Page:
The graph here come from the post The new CDC report shows that Covid added little to teen mental health trends by Jon Haidt (2/16/2023). His thoughts on this graph:
Here you can see a clear covid effect from 2019 to 2020, for all of the age groups who are 25 and older. You can see how the lines bend downward between 2019 and 2020. But look closely at the line for the youngest group, ages 15-24, in blue. This age group used to spend 2 hours a day hanging out with friends because these are teens and young adults. Most are students, few are married. So 2 hours a day with friends was the norm right up to the time when teens traded in their flip phones for smartphones, in the early 2010s. Once they did that, they moved their social lives onto a few large social media platforms, especially Instagram, Snapchat, and later Tiktok. They were spending vastly more time online, even when they were in the same room as their friends, which meant that they had far less time for each other (in face-to-face interaction or physical play).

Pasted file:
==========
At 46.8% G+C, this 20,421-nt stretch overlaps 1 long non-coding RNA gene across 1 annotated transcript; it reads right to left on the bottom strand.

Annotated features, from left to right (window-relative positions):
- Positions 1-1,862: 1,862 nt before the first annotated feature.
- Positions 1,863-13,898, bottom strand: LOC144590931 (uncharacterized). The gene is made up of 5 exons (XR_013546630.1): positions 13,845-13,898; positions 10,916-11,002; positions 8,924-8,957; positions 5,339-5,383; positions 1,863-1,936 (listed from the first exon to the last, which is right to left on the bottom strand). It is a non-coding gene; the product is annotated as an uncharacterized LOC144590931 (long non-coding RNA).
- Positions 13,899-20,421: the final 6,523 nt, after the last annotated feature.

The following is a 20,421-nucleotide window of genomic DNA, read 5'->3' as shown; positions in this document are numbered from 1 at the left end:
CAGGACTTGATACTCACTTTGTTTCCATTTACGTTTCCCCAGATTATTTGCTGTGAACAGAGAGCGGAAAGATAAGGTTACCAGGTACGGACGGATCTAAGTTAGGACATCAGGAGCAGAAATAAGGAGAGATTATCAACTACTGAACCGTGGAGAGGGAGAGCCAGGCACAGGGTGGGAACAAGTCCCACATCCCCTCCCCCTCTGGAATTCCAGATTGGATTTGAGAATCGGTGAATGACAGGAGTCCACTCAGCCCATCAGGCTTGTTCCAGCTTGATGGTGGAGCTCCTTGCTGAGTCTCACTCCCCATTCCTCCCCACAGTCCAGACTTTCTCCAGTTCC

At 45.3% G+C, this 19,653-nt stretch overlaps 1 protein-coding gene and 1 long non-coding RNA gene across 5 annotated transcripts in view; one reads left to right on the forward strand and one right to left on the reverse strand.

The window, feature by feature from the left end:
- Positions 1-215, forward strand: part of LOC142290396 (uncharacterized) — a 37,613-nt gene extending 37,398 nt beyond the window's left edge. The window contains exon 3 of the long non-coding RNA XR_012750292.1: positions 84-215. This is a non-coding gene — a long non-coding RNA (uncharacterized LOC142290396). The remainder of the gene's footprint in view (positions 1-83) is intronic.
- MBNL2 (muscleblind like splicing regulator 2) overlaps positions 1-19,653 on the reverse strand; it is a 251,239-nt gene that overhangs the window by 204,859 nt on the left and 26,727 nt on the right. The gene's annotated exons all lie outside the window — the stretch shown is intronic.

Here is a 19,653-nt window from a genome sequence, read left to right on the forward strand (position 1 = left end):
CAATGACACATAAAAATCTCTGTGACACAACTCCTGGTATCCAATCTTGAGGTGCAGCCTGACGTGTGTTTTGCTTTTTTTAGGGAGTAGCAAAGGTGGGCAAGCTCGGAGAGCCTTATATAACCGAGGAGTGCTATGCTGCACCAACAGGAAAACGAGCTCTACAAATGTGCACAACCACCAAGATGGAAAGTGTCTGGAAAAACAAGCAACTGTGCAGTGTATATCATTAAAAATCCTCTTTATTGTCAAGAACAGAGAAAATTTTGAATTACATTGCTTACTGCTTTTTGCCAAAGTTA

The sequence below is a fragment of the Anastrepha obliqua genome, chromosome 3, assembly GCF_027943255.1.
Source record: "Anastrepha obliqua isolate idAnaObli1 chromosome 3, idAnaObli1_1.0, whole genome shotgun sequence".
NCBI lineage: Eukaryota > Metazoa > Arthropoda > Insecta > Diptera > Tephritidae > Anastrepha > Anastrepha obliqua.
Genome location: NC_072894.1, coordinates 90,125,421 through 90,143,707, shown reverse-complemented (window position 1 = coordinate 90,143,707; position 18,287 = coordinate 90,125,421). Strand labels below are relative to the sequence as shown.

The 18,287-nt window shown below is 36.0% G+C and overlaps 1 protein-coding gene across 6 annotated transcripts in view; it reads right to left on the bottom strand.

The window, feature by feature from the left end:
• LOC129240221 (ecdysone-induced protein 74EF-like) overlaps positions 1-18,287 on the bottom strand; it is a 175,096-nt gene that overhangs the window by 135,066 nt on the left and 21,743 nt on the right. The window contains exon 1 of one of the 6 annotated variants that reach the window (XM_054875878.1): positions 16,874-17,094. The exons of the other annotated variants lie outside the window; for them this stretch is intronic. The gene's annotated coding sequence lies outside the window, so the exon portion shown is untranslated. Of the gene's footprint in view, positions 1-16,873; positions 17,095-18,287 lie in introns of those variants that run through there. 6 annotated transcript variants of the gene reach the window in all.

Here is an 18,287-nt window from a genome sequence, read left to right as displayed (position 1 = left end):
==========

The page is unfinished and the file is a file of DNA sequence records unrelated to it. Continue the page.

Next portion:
I suggest that this is why the effect of covid restrictions on teen mental health was not very large: Gen Z’s in-person social lives were decimated by technology in the 2010s. They were already socially distanced when Covid arrived.
Those of us in education are aware of the challenges teens face with the blame largely put on Covid. Read Jon’s article as he makes a strong case that it isn’t Covid but trends that have been in play for a decade.